Water gardens look incomplete without a series of water lilies. They are very similar to lotuses, with the most distinct feature being the leaves. Lotus leaves do not touch the surface while water lily’s leaves stay afloat. You can still grow a water lily in small ponds, unlike lotuses. They look gorgeous and come in a variety of colors, such as shades of red, orange, yellow, pink, blue, and indigo.
Water lilies are perennial and of two types: hard and tropical. Tropical lilies form crowns that should be placed in the soil near the top. They are planted in more bottomless pots. Hardy lilies are grown in complete shallow tubs and covered with 6 to 8 inches of water. All water lilies need fertilization.
Cattails can make an eye-catching addition to your water garden. They spread fast and produce a familiar spike of fuzzy brown blooms and grassy leaves. They are tall (up to six feet) and usually used by gardeners to add an architectural presence in outdoor ponds. They are also versatile, i.e., they can grow submerged or pond-side.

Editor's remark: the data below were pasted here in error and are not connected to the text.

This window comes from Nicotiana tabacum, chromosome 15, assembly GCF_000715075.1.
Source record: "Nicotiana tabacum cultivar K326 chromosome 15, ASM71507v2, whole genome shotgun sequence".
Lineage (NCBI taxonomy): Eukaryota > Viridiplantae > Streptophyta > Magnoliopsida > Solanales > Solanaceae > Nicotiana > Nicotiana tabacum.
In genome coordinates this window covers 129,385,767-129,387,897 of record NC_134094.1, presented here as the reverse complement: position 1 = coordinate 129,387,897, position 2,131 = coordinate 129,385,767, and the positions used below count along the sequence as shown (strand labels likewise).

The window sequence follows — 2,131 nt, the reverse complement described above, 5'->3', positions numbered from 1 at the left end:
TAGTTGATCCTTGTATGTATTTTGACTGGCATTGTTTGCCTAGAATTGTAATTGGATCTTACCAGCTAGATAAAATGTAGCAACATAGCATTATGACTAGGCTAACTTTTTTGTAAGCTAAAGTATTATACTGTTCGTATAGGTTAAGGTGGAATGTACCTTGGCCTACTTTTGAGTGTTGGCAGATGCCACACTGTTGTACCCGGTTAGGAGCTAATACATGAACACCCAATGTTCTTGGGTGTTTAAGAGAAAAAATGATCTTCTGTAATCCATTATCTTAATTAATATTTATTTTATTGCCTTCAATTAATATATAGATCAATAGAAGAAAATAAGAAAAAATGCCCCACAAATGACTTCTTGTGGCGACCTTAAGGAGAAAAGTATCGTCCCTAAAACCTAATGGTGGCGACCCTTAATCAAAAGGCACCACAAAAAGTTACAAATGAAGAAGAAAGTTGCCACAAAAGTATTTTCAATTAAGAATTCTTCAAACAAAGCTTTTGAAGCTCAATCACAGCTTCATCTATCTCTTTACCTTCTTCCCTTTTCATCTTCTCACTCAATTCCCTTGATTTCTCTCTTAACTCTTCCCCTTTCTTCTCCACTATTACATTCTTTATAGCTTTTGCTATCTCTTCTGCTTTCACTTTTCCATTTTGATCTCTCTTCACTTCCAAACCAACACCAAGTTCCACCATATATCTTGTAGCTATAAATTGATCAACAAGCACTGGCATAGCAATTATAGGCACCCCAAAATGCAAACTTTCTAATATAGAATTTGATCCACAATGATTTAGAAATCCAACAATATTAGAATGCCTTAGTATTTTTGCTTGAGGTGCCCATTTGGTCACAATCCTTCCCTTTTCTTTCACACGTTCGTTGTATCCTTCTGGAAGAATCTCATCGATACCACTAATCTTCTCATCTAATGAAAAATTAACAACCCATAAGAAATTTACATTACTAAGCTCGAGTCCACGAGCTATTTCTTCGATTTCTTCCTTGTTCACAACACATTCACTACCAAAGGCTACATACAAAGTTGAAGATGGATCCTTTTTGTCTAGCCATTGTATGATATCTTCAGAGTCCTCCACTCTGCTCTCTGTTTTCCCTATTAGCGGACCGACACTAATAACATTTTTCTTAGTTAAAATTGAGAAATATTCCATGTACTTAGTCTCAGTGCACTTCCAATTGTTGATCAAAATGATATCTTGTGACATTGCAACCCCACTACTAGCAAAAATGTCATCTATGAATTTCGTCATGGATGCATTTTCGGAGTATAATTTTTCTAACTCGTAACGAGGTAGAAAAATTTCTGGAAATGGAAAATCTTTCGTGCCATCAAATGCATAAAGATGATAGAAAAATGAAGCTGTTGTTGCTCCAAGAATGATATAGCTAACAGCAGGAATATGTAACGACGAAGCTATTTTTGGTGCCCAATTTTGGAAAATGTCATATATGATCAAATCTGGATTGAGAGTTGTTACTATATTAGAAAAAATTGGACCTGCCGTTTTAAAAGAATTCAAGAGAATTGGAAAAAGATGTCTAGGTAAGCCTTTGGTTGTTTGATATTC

Cattails have a dense root system so they can prevent soil erosion. They are also responsible for filtering toxic elements out of the water as they have nitrogen-fixing bacteria on their roots. They should be planted in partial to full sun and moist conditions.
As the name suggests, this plant has diamond-shaped leaves that form a mosaic. The outer edges of its stem and leaves turn red in full sun, giving it a beautiful and elegant look. The flower is 4 to 6 inches wide that contracts at night and spreads again in daylight. These plants are perfect for providing shade to the fishes. Pretty yellow cup-shaped flowers bloom in summers.
Mosaic plants are tropical and easy to grow. Remember that these plants do not survive in alkaline water – a water pH from 5.5 to 7.5 is preferred. Gardeners usually pot them before placing them in the pond.